University of Illinois Extension
Disaster Resources - University of Illinois Extension

Safety Precautions With Snakes

[download an Adobe Acrobat version of this file]

Following floods, snakes are often forced into places where they are not usually found. If you live in an area where snakes inhabit, take the following precautions:

  1. Learn how to identify poisonous snakes common to your area.
  2. Be alert for snakes in unusual places. They may be found in or around homes, barns, outbuildings, driftwood, levees, dikes, dams, stalled automobiles, piles of debris, building materials, trash or any type of rubble or shelter.
  3. Before beginning any clean-up or rescue operations, search the premises thoroughly for snakes. They may be under or near any type of protective cover.
  4. In rescue or clean-up operations, wear heavy leather or rubber high-topped boots and heavy gloves. Wear trouser legs outside boots. Be extremely careful around debris. Use rakes, pry bars or other long-handed tools when removing debris. Never expose your hands, feet or other parts of your body in a place were a snake might be hiding.
  5. Explain to children the dangers of snakes under storm or flood conditions and the precautions they should follow. Do not allow children to play around debris.
  6. Nonpoisonous snakes can be captured by pinning the snake down with a longer stick or pole, preferably forked at one end, and then removed by scooping up with a snow shovel or flat-blade shovel.
  7. If you are uncomfortable about removing the snake yourself, seek someone within the community who has experience handling snakes. A good starting point is your local wildlife conservation officer or sheriff's department.
  8. As a last resort, you may need to kill a poisonous snake. Club it with a long stick, rod or other tool. Never attempt to kill a poisonous snake with an instrument that brings you within the snake's striking range (usually estimated at less than one-half the total length of the snake).
  9. If you realize you are near a snake, avoid sudden movement. Sudden movement may cause the snake to strike. If you remain still the snake may leave. If the snake does not move away from you after a few minutes, slowly back away from it.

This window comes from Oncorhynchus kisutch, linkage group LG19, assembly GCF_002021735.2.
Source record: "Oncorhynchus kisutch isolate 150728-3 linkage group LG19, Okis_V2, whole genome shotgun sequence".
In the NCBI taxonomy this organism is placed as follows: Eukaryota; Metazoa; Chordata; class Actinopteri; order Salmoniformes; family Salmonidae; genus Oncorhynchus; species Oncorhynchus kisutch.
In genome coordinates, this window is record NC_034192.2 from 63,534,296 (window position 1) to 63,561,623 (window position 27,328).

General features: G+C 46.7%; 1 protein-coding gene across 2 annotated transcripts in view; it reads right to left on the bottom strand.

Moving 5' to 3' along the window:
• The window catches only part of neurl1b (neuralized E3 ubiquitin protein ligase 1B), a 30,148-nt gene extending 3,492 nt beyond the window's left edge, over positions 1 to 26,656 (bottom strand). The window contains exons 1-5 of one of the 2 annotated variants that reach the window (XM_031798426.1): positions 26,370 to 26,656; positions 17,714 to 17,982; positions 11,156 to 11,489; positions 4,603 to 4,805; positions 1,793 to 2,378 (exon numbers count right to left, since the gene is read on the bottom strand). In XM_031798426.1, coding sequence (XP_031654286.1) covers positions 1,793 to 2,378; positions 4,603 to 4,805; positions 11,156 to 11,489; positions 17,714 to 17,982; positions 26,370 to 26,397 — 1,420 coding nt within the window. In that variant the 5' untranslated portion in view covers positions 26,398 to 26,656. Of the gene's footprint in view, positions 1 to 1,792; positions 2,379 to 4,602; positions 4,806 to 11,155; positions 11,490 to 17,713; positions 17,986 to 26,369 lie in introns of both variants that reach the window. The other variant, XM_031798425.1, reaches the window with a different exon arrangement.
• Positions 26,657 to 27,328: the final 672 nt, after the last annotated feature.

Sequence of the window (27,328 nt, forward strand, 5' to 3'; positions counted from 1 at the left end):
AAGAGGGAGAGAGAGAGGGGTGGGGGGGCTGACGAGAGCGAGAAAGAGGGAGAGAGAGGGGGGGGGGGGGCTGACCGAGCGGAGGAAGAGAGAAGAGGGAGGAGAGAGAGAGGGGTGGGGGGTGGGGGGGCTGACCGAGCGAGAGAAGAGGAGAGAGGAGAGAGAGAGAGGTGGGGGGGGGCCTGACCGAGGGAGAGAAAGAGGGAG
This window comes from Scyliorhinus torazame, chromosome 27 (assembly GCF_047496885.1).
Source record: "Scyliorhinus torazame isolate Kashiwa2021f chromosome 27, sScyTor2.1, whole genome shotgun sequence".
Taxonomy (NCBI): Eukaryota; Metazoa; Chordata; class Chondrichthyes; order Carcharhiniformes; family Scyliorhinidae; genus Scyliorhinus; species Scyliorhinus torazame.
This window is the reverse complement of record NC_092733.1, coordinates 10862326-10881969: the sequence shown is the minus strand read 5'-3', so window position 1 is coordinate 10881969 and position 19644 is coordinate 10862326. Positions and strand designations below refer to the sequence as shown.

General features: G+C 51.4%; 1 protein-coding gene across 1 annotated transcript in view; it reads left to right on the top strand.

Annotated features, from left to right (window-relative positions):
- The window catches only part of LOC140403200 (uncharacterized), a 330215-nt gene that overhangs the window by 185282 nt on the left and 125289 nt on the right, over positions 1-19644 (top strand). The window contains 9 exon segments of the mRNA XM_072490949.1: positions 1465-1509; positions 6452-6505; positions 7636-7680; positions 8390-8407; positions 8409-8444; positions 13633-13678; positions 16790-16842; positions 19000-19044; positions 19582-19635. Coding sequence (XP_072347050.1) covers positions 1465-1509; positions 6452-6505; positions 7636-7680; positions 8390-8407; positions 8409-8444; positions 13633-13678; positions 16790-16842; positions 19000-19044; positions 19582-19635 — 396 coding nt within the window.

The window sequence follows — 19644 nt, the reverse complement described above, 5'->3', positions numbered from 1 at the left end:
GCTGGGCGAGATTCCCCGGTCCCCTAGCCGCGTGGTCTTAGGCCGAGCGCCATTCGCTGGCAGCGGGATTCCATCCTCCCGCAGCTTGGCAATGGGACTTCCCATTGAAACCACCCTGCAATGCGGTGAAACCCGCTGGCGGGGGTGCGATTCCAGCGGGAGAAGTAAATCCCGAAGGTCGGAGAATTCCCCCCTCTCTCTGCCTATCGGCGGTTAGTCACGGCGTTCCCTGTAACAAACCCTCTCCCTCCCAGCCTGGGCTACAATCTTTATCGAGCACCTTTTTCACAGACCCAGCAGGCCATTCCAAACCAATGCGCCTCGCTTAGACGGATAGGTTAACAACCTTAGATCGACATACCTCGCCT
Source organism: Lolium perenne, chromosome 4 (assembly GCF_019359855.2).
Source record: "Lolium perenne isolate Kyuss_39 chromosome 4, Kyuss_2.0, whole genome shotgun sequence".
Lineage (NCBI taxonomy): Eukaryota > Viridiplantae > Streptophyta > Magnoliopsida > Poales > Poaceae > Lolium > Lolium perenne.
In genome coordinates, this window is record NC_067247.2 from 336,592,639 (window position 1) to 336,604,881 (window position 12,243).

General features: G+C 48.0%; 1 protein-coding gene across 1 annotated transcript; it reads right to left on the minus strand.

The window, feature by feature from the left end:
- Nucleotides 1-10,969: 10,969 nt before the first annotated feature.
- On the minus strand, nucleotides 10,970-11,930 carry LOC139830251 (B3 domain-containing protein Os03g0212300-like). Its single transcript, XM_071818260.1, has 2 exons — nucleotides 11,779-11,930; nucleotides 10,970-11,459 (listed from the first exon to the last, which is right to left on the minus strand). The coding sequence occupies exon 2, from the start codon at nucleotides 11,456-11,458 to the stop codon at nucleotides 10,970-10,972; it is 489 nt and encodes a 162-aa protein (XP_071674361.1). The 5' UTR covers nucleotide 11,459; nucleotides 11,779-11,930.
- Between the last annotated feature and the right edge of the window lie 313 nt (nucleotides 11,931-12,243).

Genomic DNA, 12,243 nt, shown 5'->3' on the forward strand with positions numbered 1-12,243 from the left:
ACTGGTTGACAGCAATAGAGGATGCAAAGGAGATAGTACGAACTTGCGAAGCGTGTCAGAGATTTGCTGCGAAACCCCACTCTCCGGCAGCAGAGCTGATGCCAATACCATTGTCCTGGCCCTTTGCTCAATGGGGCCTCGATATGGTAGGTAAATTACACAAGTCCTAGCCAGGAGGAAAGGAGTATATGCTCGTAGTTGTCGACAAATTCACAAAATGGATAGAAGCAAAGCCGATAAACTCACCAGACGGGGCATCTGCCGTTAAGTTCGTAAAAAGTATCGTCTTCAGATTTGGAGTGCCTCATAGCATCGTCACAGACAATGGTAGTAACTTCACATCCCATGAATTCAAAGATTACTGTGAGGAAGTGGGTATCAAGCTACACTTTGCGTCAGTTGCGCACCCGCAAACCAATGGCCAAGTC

10. Most snakes are not harmful or poisonous. Most snakes can be coaxed to leave the area, or will leave on their own.
  11. If someone is bitten by a poisonous snake, call a doctor or go to the nearest hospital immediately.

Controlling snakes

To get rid of snakes in a building and to prevent others from entering:
  1. Remove snakes' food supply. Eliminating rats and mice from an area will often discourage snakes.
  2. Remove snakes' hiding places. Get rid of lumber piles, trash piles, high weeds, grasses and debris.
  3. Block openings where snakes might enter buildings. Snakes can pass through extremely small openings and usually enter near or below ground level. Be sure doors, windows and screens fit tightly. Search walls and floors for holes or crevices. Inspect the masonry of foundations, fireplaces and chimneys; plug or cement cracks. Plug spaces around pipes that go through outside walls. Fasten galvanized screen over drains or ventilators, or over large areas of loose construction.

Source: Dr. David Bromwell, Chief Veterinarian of Animal Welfare for the state of Illinois.

Issued by Holly Hunts, University of Illinois Extension Consumer Economics Specialist. February 1995.

Return to:

Scroll to TopScroll to Top